Badger Blog

October 3, 2022


You may have noticed in our Badger Blog posts that we frequently cite the “Revised Arizona Jury Instructions(Civil)” (commonly known as “RAJIs” for short) as authority.

Why do we do that? Because they are simple statements of current law that the judge is almost certainly going to give the jury at trial.

judge gavel

 The RAJIs certainly do not cover every issue or topic or nuance of law. But on the topics they do cover, we consider them to be pretty authoritative.

Interestingly, Arizona law does not require or recommend any particular form or set of instructions to be used at trial. 


The closest we get is Arizona Rule of Civil Procedure 51, which says that “[j]ury instructions should be as readily understandable as possible by individuals unfamiliar with the legal system.” The Rule then goes on to list topics that the jury should be instructed on. Many of these are procedural or have to do with the duty of jurors – topics we have covered in previous Badger Blog posts.

The RAJIs are prepared and published by the Civil Jury Instruction Committee of the State Bar of Arizona (the “Committee”), which meets eight times per year. The RAJIs cover many legal topics ranging from negligence, to contracts, to business torts and others, as well as numerous subtopics within each of these.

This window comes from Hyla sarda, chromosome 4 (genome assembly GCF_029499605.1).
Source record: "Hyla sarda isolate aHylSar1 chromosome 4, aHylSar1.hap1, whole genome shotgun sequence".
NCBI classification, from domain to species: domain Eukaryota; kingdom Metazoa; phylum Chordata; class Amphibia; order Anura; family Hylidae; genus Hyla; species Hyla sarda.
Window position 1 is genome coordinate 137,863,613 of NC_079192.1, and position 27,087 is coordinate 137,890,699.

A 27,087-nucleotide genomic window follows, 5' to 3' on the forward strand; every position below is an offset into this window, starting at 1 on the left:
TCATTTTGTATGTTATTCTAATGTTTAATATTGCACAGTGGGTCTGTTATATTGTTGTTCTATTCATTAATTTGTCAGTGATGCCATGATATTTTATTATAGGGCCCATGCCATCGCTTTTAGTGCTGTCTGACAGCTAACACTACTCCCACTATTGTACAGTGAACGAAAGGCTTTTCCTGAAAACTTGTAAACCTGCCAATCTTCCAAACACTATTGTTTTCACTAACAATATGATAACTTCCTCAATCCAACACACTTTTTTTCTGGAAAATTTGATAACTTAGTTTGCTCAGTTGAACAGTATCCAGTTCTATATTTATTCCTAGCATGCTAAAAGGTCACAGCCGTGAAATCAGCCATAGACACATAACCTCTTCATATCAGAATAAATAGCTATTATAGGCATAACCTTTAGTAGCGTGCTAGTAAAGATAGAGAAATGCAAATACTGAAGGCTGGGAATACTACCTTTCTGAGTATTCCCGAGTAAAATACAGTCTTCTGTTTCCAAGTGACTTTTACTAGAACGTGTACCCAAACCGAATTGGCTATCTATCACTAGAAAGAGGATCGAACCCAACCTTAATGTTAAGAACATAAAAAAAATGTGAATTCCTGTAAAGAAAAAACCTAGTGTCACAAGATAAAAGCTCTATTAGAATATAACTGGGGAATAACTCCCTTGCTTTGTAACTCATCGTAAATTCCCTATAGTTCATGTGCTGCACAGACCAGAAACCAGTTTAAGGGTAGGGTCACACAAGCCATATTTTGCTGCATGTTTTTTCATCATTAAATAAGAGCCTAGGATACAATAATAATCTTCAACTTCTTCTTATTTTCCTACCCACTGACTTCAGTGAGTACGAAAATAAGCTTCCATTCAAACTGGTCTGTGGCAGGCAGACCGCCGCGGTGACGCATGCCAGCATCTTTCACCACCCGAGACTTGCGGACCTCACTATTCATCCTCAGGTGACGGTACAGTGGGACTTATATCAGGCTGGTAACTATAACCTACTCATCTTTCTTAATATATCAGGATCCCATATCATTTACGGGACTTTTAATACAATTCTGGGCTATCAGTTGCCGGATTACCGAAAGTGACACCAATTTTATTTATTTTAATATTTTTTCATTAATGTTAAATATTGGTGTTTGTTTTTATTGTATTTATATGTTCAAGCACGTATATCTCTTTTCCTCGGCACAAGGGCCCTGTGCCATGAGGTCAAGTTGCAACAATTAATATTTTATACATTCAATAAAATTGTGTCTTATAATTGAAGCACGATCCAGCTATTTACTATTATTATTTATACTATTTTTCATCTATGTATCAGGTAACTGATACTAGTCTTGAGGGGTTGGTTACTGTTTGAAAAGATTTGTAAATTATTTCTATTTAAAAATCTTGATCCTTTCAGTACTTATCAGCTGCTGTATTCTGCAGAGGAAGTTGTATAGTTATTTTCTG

As you probably know, the law changes over time, often slowly but sometimes very suddenly. The Committee keeps up with the law, and revises, deletes, or adds instructions as necessary to keep up. In our experience as trial lawyers, Arizona state court judges will use the RAJI’s unless there is no RAJI instruction covering a particular issue on which the jury should be instructed, or unless one of the parties can convince the judge that a particular RAJI instruction does not accurately reflect the current law (such as when there is a new, groundbreaking decision of the Arizona Supreme Court).

Another reason we like citing the RAJIs is that they are very simple and concise. The Committee obviously has gone to great pains to eliminate “legalese” and to make them understandable. We don’t want to bog you down with case law or the nuances of complex statutes. That’s what we do for a living. We think that when we want to explain a legal principle to someone who is not living the law all the time, why not use a short, easily understandable definition that judges use every day in court?

If you’ve been injured and need a lawyer who will fight for your rights, call Law Badgers at 1.833.383.4448 (833 DTF IGHT) or email us at info@lawbadgers.com. We’re here to help.

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